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Re: rhotics (was: Hellenish oddities)

From:Roger Mills <romilly@...>
Date:Monday, November 27, 2000, 0:01
Douglas Koller wrote:
>Géarthnuns has the Spanish r (the letter "rín"), which I believe is written >in Kirshenbaum as /*/; it also has what I've described as a very breathy, >voiceless French r, sort of like the "r" in "encre" or "battre" in allegro >speech,
Theoretically, that should be an uvular fricative, devoiced in these particular environments....but I wonder if it hasn't been drawn forward (to _velar_) due to the preceding palatal/dental consonants??? (I've never been able to produce a proper French trilled uvular /r/-- sounds a bit like imitating a dog's growl). but only syllable initial in Géarthnuns (I think /X/?)(the letter
>"rhamas"). However, having recently heard a story on Radio Netherlands via >National Public Radio about menopause counselors in the Netherlands (they >used the word, "overgang" or "overgrang"?, "transition" now expanded in >meaning to "menopause"), I am now wondering if Dutch "g" or "gr" might be a >better description, 'cause it sounded damn close. Anyway, the Géarthçins >perceive "rhamas" as the "cousin" of "vaukh", another letter like the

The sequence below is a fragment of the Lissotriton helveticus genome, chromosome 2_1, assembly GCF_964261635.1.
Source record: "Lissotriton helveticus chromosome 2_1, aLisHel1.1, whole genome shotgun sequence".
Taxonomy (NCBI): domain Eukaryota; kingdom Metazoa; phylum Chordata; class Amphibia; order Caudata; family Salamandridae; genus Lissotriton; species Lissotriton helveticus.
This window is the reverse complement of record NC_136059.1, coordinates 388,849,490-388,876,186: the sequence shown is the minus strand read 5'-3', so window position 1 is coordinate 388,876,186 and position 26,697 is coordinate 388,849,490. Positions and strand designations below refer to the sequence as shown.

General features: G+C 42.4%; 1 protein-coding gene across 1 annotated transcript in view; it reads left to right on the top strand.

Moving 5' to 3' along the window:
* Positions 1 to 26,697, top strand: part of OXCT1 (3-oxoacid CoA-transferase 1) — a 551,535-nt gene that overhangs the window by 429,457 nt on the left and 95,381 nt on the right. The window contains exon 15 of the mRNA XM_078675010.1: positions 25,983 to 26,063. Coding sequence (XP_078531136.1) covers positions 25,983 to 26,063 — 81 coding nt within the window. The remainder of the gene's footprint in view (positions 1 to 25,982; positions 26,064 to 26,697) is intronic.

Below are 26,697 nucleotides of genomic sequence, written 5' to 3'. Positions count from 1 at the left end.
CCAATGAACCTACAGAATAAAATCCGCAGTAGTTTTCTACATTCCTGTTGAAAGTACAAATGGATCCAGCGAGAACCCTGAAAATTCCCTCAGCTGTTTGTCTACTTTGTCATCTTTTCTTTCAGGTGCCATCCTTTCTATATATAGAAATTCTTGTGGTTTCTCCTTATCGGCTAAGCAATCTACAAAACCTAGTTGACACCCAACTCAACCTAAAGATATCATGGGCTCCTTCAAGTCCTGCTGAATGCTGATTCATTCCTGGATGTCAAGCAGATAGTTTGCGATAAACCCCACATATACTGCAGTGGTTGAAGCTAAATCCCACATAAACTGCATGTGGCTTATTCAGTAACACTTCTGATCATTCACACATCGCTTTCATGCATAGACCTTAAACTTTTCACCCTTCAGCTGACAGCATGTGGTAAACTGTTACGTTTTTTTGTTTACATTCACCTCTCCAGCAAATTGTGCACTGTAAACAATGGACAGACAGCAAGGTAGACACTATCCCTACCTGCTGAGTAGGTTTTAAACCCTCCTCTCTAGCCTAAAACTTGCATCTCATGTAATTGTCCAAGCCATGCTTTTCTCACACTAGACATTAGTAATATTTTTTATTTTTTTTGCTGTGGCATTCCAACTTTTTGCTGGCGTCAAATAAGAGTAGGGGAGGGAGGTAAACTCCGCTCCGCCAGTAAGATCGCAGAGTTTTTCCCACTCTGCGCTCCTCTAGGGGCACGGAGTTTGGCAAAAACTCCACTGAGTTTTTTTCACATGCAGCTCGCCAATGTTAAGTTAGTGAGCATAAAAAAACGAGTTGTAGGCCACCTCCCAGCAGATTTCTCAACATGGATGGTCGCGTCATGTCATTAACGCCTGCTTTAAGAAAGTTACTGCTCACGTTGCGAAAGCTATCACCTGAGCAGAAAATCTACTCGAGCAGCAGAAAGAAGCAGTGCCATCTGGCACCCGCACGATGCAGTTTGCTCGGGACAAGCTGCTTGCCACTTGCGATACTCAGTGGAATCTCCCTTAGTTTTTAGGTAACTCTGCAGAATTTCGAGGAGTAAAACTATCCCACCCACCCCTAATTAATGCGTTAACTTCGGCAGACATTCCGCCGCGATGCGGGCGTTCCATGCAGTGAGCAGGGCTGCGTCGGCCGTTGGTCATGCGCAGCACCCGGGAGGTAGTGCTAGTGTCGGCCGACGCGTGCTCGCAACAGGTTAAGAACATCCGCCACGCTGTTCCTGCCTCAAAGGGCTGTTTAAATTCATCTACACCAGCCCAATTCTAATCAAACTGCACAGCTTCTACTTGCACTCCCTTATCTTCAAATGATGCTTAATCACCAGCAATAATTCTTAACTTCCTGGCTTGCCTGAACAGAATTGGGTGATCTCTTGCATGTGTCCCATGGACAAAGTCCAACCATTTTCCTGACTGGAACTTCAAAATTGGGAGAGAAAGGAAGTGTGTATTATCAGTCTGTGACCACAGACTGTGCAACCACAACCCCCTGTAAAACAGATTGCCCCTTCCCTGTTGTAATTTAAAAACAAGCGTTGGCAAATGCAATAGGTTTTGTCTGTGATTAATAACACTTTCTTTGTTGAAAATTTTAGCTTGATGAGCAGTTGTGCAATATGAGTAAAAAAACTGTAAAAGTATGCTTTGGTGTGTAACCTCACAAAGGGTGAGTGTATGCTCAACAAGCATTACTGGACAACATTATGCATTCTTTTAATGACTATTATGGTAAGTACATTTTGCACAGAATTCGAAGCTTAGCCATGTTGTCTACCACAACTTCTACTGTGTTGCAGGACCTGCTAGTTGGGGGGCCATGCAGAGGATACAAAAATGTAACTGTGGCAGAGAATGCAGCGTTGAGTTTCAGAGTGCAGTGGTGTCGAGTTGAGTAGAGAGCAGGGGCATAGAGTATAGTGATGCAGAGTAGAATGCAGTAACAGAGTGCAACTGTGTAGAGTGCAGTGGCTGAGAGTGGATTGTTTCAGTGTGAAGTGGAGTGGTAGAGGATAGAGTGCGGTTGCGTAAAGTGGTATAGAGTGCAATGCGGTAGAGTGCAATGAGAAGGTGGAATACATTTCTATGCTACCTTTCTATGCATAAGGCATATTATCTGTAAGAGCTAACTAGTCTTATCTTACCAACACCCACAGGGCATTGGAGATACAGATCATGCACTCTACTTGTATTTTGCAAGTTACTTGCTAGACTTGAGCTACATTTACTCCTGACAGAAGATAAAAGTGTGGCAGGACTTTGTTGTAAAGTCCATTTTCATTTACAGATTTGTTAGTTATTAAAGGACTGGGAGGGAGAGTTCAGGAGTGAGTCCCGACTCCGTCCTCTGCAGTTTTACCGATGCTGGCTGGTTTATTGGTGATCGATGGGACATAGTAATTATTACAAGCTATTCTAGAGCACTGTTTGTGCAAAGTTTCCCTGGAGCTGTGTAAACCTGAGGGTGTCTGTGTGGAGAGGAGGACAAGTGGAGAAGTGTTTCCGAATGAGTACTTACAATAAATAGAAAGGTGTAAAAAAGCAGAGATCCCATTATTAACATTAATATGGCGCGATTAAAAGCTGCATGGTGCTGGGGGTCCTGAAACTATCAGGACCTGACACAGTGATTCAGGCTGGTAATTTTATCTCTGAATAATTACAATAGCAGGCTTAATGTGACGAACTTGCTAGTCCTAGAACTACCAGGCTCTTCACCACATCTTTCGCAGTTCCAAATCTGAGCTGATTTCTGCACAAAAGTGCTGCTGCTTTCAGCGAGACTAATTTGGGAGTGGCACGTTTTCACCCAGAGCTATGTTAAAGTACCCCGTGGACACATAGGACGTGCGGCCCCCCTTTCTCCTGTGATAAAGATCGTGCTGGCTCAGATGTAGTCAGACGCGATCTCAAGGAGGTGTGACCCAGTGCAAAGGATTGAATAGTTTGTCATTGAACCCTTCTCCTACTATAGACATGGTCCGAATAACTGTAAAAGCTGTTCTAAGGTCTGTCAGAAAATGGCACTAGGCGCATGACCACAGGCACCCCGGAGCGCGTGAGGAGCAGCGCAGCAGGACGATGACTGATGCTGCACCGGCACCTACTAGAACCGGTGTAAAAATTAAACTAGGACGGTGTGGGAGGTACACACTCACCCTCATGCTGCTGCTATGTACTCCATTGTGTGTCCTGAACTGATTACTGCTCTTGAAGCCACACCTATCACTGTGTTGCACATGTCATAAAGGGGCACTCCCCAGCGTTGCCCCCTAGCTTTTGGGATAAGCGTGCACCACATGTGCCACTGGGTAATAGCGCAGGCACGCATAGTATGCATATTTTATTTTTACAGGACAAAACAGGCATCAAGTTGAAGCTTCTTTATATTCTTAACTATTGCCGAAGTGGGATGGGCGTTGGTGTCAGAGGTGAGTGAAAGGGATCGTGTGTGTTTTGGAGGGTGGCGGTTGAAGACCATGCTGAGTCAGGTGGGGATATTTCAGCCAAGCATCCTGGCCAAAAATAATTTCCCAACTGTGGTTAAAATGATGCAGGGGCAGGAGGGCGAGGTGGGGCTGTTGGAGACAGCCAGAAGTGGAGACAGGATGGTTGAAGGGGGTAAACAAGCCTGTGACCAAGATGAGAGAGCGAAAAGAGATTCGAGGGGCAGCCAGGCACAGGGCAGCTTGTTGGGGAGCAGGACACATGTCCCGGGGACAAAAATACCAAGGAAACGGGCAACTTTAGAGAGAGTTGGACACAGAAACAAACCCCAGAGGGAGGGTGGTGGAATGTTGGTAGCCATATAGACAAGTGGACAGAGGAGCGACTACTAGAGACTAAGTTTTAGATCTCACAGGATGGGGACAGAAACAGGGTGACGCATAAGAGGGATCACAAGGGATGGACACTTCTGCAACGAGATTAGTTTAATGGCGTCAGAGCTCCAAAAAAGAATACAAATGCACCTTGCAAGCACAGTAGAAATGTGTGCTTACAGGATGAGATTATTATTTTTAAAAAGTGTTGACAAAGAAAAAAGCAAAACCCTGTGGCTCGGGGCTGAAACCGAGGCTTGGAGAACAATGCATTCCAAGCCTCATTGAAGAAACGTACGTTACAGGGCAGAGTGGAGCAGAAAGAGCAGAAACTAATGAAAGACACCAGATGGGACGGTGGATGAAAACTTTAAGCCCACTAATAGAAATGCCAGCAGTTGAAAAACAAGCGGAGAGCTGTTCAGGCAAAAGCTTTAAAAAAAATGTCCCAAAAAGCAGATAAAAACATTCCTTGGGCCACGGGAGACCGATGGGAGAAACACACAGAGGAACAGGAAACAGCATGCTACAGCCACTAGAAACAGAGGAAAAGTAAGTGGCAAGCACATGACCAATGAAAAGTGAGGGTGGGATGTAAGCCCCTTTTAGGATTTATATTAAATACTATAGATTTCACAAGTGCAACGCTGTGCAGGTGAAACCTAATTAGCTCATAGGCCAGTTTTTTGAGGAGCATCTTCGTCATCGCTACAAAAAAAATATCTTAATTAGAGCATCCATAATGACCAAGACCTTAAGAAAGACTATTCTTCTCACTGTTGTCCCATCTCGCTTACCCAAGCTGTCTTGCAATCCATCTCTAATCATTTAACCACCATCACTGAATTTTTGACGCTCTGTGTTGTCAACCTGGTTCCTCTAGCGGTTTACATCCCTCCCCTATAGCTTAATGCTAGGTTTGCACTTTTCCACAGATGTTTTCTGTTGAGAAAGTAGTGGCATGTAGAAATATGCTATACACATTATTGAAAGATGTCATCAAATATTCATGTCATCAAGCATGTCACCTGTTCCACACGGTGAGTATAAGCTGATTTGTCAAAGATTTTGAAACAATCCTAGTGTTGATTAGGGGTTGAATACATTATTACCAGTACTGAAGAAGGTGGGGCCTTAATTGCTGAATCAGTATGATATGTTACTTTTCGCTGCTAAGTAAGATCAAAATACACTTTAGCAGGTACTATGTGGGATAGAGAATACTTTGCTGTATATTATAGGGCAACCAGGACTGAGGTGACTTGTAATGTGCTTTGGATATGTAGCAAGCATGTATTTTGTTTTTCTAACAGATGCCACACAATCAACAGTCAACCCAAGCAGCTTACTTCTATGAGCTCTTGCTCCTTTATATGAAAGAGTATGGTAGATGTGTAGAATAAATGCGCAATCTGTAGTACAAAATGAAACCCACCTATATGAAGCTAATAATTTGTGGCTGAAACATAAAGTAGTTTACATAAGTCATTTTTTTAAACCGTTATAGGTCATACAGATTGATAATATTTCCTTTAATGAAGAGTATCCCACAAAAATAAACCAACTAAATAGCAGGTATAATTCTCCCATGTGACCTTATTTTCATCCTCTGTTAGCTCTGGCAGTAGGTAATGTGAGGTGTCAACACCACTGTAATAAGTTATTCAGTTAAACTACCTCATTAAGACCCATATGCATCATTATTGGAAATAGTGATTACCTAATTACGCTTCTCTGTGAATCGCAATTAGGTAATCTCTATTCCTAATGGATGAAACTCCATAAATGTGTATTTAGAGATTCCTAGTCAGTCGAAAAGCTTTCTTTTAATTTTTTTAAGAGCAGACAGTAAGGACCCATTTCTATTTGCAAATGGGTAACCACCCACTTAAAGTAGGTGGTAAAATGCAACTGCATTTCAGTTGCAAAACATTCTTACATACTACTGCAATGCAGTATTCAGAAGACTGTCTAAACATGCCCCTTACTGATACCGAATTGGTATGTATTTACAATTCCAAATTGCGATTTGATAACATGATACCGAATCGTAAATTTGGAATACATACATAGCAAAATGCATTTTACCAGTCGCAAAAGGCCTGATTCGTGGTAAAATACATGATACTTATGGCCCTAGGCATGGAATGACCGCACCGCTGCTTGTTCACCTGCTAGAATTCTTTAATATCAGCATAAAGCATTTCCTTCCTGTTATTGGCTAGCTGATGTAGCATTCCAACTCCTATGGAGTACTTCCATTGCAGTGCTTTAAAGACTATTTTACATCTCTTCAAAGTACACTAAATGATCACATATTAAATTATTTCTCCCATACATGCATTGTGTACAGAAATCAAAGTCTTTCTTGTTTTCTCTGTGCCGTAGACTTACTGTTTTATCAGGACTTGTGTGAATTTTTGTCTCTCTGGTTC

>"ch" in "Bach" (/x/), which is only syllable final and non-rhoticized.
That would be "overgang". Dutch /g/ is a voiceless velar fricative, with, to my ear, lots of friction (and potential spray ;-) ). Again, in this particular word, I'm not sure how the preceding r (possibly uvular in Dutch???) might be affecting the g. Since syl-final "vaukh" and syl-initial "rhamas" are in complimentary distribution, they could well be "the same sound", even if one is velar, the other uvular.